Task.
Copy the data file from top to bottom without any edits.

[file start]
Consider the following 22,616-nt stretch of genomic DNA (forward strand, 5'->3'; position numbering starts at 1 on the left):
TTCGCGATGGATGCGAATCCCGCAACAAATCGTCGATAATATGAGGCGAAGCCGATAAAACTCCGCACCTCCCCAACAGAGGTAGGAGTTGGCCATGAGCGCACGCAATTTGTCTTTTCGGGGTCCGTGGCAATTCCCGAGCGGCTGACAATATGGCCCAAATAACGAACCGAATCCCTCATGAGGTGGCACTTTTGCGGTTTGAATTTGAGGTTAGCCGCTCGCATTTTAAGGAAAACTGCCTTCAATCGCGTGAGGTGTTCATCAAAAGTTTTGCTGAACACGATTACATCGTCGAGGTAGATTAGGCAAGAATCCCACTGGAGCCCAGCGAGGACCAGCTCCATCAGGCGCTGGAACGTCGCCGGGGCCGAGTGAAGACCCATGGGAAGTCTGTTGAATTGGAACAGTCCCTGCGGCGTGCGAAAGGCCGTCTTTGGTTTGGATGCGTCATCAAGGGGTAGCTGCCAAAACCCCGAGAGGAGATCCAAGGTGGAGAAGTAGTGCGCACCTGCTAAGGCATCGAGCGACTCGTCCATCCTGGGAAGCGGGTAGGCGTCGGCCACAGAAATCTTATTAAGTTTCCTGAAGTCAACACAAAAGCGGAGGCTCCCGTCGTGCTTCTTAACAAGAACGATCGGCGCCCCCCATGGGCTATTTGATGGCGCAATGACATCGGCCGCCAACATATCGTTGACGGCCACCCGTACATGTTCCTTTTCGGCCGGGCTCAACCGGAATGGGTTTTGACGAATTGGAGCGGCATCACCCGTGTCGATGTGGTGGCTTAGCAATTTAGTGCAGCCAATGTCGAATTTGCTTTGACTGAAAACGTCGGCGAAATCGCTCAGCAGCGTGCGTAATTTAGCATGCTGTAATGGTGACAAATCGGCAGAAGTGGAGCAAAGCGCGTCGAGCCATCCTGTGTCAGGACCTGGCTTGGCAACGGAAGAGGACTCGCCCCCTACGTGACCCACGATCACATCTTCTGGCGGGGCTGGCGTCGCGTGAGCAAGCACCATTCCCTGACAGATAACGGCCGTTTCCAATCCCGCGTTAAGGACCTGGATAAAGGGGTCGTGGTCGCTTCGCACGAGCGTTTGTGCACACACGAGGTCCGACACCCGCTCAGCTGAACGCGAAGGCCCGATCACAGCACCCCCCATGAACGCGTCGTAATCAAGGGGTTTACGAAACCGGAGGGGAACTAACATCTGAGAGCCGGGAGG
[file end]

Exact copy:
Consider the following 22,616-nt stretch of genomic DNA (forward strand, 5'->3'; position numbering starts at 1 on the left):
TTCGCGATGGATGCGAATCCCGCAACAAATCGTCGATAATATGAGGCGAAGCCGATAAAACTCCGCACCTCCCCAACAGAGGTAGGAGTTGGCCATGAGCGCACGCAATTTGTCTTTTCGGGGTCCGTGGCAATTCCCGAGCGGCTGACAATATGGCCCAAATAACGAACCGAATCCCTCATGAGGTGGCACTTTTGCGGTTTGAATTTGAGGTTAGCCGCTCGCATTTTAAGGAAAACTGCCTTCAATCGCGTGAGGTGTTCATCAAAAGTTTTGCTGAACACGATTACATCGTCGAGGTAGATTAGGCAAGAATCCCACTGGAGCCCAGCGAGGACCAGCTCCATCAGGCGCTGGAACGTCGCCGGGGCCGAGTGAAGACCCATGGGAAGTCTGTTGAATTGGAACAGTCCCTGCGGCGTGCGAAAGGCCGTCTTTGGTTTGGATGCGTCATCAAGGGGTAGCTGCCAAAACCCCGAGAGGAGATCCAAGGTGGAGAAGTAGTGCGCACCTGCTAAGGCATCGAGCGACTCGTCCATCCTGGGAAGCGGGTAGGCGTCGGCCACAGAAATCTTATTAAGTTTCCTGAAGTCAACACAAAAGCGGAGGCTCCCGTCGTGCTTCTTAACAAGAACGATCGGCGCCCCCCATGGGCTATTTGATGGCGCAATGACATCGGCCGCCAACATATCGTTGACGGCCACCCGTACATGTTCCTTTTCGGCCGGGCTCAACCGGAATGGGTTTTGACGAATTGGAGCGGCATCACCCGTGTCGATGTGGTGGCTTAGCAATTTAGTGCAGCCAATGTCGAATTTGCTTTGACTGAAAACGTCGGCGAAATCGCTCAGCAGCGTGCGTAATTTAGCATGCTGTAATGGTGACAAATCGGCAGAAGTGGAGCAAAGCGCGTCGAGCCATCCTGTGTCAGGACCTGGCTTGGCAACGGAAGAGGACTCGCCCCCTACGTGACCCACGATCACATCTTCTGGCGGGGCTGGCGTCGCGTGAGCAAGCACCATTCCCTGACAGATAACGGCCGTTTCCAATCCCGCGTTAAGGACCTGGATAAAGGGGTCGTGGTCGCTTCGCACGAGCGTTTGTGCACACACGAGGTCCGACACCCGCTCAGCTGAACGCGAAGGCCCGATCACAGCACCCCCCATGAACGCGTCGTAATCAAGGGGTTTACGAAACCGGAGGGGAACTAACATCTGAGAGCCGGGAGG